There is no single formula on how to enhance women’s representation in politics. Each country has followed its own path, influenced strongly by the following: different political traditions; political and electoral systems; the different degree of awareness of the importance of gender equality; the different forms of political decision-making; and many other considerations. Therefore, I believe that the under-representation of women affects the representativeness of democratic institutions, and so far the debate on how to enhance women’s representation in Parliament has focused mainly on safeguards to be introduced in electoral legislation, in particular having a certain minimum percentage of women candidates to be placed on each party’s electoral list – that is the legislated quota. Such quotas are in operation in 13 member states of the Council of Europe.



In about 30 Council of Europe member states, one or more of the political parties have adopted voluntary quotas to guarantee that a minimum proportion of candidates are women.

To increase interest in the issue of women’s representation, the Parliamentary Assembly decided to set up the gender equality prize, “to reward actions, schemes or initiatives that have been or are in the process of being carried out by political parties and have brought about a significant improvement in women’s participation in elected assemblies, political parties and their respective executives”,  Maria Stavrositu said.




 “The only way to welfare and prosperity is through equality between men and women”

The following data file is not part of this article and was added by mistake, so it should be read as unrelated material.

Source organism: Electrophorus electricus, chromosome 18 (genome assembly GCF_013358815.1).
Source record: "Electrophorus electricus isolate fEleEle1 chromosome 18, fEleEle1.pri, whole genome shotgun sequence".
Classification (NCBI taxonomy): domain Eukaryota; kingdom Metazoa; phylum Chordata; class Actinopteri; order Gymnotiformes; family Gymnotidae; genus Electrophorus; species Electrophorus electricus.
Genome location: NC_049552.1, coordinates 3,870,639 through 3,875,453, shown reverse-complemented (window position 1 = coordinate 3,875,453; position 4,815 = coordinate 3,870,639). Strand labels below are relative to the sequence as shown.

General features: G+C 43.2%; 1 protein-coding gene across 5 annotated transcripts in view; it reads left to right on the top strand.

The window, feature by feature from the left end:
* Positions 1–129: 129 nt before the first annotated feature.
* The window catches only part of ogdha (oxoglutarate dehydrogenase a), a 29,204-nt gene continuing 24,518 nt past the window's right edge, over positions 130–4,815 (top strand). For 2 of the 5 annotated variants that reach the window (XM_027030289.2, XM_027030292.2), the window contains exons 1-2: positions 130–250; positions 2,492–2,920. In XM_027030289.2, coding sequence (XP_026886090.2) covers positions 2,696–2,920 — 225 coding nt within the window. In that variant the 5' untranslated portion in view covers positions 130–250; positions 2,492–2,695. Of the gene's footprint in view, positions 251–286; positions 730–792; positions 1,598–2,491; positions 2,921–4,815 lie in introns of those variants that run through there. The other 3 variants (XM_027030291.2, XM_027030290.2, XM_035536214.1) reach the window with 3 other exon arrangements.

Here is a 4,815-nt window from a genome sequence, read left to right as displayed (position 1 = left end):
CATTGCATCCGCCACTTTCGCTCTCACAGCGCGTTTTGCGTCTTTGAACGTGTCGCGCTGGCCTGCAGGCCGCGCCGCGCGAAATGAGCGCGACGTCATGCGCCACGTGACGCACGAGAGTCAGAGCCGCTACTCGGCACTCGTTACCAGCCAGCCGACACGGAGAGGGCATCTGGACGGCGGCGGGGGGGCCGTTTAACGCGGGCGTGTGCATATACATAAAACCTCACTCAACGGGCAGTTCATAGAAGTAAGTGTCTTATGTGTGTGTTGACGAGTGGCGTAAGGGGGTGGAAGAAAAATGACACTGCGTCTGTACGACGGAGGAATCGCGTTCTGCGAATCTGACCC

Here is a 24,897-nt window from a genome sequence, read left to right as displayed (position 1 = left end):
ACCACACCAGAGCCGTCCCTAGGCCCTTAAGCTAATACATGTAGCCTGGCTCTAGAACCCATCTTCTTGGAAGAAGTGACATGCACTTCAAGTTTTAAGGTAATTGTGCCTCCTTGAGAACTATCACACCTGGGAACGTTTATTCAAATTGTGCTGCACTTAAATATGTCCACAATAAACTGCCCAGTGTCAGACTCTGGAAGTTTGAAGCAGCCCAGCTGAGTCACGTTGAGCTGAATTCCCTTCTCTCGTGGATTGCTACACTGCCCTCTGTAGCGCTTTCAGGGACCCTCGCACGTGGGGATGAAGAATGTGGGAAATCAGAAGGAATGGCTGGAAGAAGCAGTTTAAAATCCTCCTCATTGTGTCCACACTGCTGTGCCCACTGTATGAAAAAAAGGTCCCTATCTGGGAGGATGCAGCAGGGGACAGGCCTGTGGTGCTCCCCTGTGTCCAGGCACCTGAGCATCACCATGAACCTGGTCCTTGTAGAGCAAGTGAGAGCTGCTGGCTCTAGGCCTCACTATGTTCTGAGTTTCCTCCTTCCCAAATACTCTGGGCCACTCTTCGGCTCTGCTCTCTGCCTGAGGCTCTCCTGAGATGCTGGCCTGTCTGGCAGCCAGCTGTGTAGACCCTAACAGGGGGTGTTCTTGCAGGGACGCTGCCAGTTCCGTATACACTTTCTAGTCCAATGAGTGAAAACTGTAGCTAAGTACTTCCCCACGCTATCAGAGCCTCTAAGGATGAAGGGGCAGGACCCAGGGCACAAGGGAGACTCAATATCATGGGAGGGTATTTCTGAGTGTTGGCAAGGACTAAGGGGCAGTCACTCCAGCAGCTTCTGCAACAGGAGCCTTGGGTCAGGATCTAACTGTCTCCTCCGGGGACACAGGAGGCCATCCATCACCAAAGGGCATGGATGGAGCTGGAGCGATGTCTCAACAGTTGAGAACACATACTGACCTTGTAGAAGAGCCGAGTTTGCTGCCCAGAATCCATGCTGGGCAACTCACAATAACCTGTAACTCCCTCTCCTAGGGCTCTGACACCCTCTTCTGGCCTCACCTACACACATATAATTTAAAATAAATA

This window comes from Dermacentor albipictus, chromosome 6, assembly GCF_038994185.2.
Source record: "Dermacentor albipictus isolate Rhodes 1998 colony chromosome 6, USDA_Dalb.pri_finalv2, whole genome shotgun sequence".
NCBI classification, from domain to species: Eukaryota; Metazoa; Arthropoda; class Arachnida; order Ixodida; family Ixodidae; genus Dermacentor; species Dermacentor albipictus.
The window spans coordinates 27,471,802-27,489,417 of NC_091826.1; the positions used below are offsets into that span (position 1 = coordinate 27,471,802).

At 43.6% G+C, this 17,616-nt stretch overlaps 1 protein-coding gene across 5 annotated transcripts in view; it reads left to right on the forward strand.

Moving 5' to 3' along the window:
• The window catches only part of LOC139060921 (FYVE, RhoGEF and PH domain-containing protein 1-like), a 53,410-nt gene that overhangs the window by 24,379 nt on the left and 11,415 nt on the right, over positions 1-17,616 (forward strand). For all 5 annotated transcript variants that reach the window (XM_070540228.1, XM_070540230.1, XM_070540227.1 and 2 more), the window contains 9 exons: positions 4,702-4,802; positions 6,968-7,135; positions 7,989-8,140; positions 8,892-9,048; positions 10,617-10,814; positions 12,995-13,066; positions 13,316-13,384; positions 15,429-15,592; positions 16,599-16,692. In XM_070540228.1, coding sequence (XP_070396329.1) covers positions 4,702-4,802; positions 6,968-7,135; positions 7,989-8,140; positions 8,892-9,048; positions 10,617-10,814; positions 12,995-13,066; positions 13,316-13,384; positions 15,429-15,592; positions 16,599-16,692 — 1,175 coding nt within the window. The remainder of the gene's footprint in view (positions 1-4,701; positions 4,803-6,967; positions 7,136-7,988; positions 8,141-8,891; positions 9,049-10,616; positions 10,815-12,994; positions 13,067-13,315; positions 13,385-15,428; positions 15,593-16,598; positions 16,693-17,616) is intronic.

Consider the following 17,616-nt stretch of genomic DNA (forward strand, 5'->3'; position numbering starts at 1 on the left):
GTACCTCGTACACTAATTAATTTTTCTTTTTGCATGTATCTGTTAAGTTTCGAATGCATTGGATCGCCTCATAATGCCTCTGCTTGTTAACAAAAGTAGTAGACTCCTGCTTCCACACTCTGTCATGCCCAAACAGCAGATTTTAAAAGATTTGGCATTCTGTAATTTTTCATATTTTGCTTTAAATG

Marietta POURBAIX-LUNDIN, Sweden parliamentarian also to deliver a speech at the meeting. She noticed that the important amendment is the one about the legal framework for having more representation for women and what the parties can do. We have to separate these things, because we cannot have a law telling parties what to do. The parties should have awareness and put women higher up on the lists – they should be first on the lists. The parties should put a lot of women on lists. That is the responsibility of the parties, but we cannot legislate on that. We can still encourage the parties to promote women.


At the hearing of the resolution also voiced her approval to the resolution Stella KYRIAKIDES from Cyprus.


“My country,Cyprus, is mentioned in the report as one of many Council of Europe member states where women’s representation in parliament is under 20%. It is documented in the report that in only four of the Assembly’s 47 member states do women have more than 40% representation in national parliaments. Of course, we could follow in the footsteps of Lysistrata, the Athenian woman in Aristophanes’s famous play, who asked her fellow Greek women to withhold sexual privileges from their menfolk to end the Peloponnesian war as a way of applying political pressure to advocate for change, but I would hope that we can solve this issue using less drastic measures…